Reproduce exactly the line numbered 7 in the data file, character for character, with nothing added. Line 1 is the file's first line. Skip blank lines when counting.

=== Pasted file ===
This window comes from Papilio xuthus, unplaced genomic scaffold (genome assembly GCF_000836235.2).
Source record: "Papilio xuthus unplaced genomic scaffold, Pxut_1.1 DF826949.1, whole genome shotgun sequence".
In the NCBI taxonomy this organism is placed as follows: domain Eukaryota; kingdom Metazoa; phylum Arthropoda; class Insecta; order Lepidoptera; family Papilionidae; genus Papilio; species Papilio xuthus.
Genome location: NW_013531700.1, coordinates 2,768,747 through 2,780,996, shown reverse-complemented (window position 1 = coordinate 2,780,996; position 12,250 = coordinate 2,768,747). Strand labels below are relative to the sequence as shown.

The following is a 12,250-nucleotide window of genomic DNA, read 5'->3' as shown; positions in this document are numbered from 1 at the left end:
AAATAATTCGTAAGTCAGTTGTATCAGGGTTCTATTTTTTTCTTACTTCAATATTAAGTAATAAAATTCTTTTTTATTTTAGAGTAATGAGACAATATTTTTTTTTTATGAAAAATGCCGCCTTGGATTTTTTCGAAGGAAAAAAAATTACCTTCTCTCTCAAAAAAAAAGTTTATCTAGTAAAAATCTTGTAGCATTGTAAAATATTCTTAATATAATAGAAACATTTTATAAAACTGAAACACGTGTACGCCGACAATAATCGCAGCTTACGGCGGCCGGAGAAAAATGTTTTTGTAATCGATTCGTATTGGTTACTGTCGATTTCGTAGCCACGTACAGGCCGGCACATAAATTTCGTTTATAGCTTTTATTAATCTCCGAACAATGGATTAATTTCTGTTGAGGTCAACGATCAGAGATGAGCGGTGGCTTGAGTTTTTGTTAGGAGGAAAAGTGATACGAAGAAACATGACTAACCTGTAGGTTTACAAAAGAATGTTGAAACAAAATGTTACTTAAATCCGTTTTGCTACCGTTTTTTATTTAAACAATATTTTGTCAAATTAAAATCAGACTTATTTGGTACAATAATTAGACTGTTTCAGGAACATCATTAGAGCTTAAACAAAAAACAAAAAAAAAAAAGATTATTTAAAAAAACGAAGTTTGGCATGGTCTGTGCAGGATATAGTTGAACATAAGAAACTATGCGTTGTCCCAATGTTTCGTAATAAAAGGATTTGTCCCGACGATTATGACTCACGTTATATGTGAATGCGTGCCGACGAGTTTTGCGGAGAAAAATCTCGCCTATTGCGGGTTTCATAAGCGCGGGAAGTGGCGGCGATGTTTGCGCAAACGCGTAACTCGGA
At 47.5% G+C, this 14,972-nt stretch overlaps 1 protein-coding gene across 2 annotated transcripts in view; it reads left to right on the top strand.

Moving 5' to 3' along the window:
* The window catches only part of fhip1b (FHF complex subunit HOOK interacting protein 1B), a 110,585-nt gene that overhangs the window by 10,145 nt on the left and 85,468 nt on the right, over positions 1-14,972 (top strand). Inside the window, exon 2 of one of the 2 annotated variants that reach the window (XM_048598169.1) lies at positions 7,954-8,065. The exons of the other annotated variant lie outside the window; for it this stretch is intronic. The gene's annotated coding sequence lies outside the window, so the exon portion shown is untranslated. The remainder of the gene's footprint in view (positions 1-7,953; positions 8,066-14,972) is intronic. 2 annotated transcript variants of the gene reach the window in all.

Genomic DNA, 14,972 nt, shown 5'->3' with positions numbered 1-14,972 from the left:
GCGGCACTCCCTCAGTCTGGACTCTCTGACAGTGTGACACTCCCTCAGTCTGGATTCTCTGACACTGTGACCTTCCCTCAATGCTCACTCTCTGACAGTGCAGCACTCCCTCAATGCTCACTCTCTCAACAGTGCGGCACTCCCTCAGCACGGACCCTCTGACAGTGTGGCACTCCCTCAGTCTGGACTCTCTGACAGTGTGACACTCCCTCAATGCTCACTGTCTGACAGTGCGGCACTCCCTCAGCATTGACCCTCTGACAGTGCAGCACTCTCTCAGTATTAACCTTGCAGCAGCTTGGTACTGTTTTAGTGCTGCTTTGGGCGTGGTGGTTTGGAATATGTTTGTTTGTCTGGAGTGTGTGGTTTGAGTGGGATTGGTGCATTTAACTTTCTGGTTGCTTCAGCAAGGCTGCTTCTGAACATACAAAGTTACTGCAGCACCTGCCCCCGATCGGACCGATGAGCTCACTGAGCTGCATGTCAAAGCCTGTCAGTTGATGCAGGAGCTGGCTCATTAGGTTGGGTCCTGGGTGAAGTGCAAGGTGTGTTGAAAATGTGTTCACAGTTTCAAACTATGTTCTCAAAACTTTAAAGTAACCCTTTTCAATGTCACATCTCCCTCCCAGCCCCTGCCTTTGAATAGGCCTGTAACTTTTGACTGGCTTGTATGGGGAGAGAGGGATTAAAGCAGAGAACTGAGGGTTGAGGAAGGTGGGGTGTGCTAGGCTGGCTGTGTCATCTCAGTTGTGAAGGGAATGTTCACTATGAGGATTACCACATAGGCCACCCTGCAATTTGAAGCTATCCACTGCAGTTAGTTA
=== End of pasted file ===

At 47.5% G+C, this 14,972-nt stretch overlaps 1 protein-coding gene across 2 annotated transcripts in view; it reads left to right on the top strand.